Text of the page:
About the Program

The Program in Expository Writing began with the millennium, in the academic year 2000-2001, bringing to Johns Hopkins a new approach to the teaching and learning of writing.  The mission of the Program is to encourage excellence in writing, across disciplines, through the teaching of Expository Writing, through the work of the Writing Center, and through its support of the writing-intensive requirement. 

Overview of Courses

Offering an approach unique to Johns Hopkins University, "Expos" teaches students the elements of academic argument shared by all the disciplines.  Students frame their arguments making use of what William Evans calls "The Paradigm of Academic Argument."  Within this conceptual framework, students learn to summarize and analyze data, to evaluate sources, and to develop their thinking with evidence as they reason clearly and logically toward their own conclusions.  Students trace the potential impact of their conclusions—their implications, consequences, or applications—and practice suggesting directions for future research or scholarship.  All courses in Expository Writing help fulfill the university's writing, or "W," requirement.

Introduction to Expository Writing (060.100).  Introduction to "Expos" is designed to introduce less experienced writers to the elements of academic argument.  Students learn to recognize the paradigm of academic argument as they learn to read and summarize academic essays, and then they apply the paradigm in academic essays of their own. Classes are small, no more than 10 students, and are organized around three major writing assignments.  Each course guides students' practice through pre-writing, drafting, and revising, and includes discussions, workshops, and tutorials with the instructor.  In addition to its central focus on the elements of academic argument, each "Intro" course teaches students to avoid plagiarism and document sources correctly.  "Intro" courses do not specialize in a particular topic or theme and are available to freshmen only. 

Expository Writing (060.113/114).  "Expos" is designed to introduce more confident student writers to the elements of academic argument.  Students learn to apply the paradigm of academic argument in academic essays of their own.  Classes are capped at 15 students and organized around four major writing assignments.  Each course guides students’ practice through pre-writing, drafting, and revising, and includes discussions, workshops, and tutorials with the instructor.  In addition to its central focus on the elements of academic argument, each "Expos" course teaches students to document sources correctly and provides its own topic or theme to engage students' writing and thinking.  Please see the individual course descriptions listed under "Courses" to decide which sections of "Expos" will most interest you.  "Expos" courses are available to freshmen, sophomores, and juniors and to seniors by special permission.

Advanced Expository Writing (060.215).  Advanced "Expos" is designed to amplify confident writers' abilities with the elements of academic argument.  Students revisit the elements and apply the paradigm in academic essays of their own.  Classes are capped at 12 students and organized around three challenging writing assignments.  Each course guides students' practice through pre-writing, drafting, and revising, and includes discussions, workshops, and tutorials with the instructor.  "Advanced" courses do not specialize in a particular topic or theme and are available in the spring semester only.  Recommended for students who plan to enter graduate or professional schools.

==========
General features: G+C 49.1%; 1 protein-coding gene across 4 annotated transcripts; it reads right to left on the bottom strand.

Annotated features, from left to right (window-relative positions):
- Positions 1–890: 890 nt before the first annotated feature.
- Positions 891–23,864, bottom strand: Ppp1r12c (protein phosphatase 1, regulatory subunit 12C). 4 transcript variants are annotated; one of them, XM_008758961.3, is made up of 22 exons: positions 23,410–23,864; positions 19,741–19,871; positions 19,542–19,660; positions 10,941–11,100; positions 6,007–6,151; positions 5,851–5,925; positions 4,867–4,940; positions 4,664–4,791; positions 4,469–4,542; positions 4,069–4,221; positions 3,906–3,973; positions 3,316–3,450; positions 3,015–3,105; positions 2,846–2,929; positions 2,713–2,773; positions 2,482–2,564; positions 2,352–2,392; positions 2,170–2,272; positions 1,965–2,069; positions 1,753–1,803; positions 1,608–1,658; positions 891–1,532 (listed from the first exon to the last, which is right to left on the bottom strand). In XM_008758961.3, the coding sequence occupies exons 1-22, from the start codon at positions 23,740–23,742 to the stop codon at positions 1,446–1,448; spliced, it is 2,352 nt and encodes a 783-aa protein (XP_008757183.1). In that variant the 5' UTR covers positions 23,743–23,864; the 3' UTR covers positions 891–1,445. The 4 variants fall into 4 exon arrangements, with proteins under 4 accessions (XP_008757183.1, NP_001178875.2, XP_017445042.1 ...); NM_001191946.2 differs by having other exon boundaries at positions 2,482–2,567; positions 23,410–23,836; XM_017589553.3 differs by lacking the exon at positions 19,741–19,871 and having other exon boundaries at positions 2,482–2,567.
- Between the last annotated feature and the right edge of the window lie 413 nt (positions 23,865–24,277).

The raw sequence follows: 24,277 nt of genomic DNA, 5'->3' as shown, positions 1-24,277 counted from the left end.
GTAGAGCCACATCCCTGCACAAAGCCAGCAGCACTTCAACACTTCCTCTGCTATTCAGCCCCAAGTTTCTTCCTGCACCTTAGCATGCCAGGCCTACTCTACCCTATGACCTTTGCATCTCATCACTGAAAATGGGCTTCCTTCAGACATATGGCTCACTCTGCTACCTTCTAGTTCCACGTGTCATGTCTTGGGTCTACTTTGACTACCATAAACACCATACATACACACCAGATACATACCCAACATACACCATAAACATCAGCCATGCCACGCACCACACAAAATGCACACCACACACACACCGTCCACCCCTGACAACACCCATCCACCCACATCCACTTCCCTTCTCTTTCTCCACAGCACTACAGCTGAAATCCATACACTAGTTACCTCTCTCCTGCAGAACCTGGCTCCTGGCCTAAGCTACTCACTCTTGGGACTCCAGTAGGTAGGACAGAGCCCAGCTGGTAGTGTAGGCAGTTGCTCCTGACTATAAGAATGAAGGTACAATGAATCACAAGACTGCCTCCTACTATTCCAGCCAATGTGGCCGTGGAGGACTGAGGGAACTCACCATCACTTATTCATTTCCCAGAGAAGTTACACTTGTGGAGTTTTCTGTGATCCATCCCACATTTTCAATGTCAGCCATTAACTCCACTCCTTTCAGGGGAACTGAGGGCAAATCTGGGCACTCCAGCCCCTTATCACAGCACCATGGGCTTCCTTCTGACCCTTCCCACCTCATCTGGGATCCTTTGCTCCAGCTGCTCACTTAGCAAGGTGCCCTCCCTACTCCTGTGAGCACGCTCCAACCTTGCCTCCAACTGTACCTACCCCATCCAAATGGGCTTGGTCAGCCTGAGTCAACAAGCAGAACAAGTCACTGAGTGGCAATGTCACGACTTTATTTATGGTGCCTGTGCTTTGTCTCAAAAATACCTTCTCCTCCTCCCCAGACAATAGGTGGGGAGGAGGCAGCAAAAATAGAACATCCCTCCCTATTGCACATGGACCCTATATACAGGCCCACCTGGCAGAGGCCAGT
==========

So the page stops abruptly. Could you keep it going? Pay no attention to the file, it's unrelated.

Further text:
Expository Writing: The Narrative Essay (060.139).  Telling stories is one of the first and most important ways that human beings aim to make sense of the world and their experience of it. The narrative art informs fiction and nonfiction alike, is central to the writing of history, anthropology, crime reports and laboratory reports, sports stories and political documentaries. What happened? The answer may be speculative, imagined, factual, or all of these, but it will almost certainly be narrative. This course focuses on the narrative essay, a nonfiction prose form that answers the question of "what happened" in a variety of contexts and aims to make sense not only of what happened but how and why. We will begin by summarizing narrative essays, will move to analyzing them, and in the second half of the course you will write two narrative essays of your own, the first based on a choice of topics and sources, the second of your own design. Authors may include James Baldwin, Judith Ortiz Cofer, Chang Rae Lee, Danielle Ofri, George Orwell, Richard Selzer, John Updike, and Abraham Verghese. You will learn the power of a narrative to inform and persuade as you test that power in your own writing.  "The Narrative Essay" is designed for students who already have esperience with expository writing but is open to freshmen, sophomores, juniors, and seniors. 

Please see the course listings for individual course descriptions.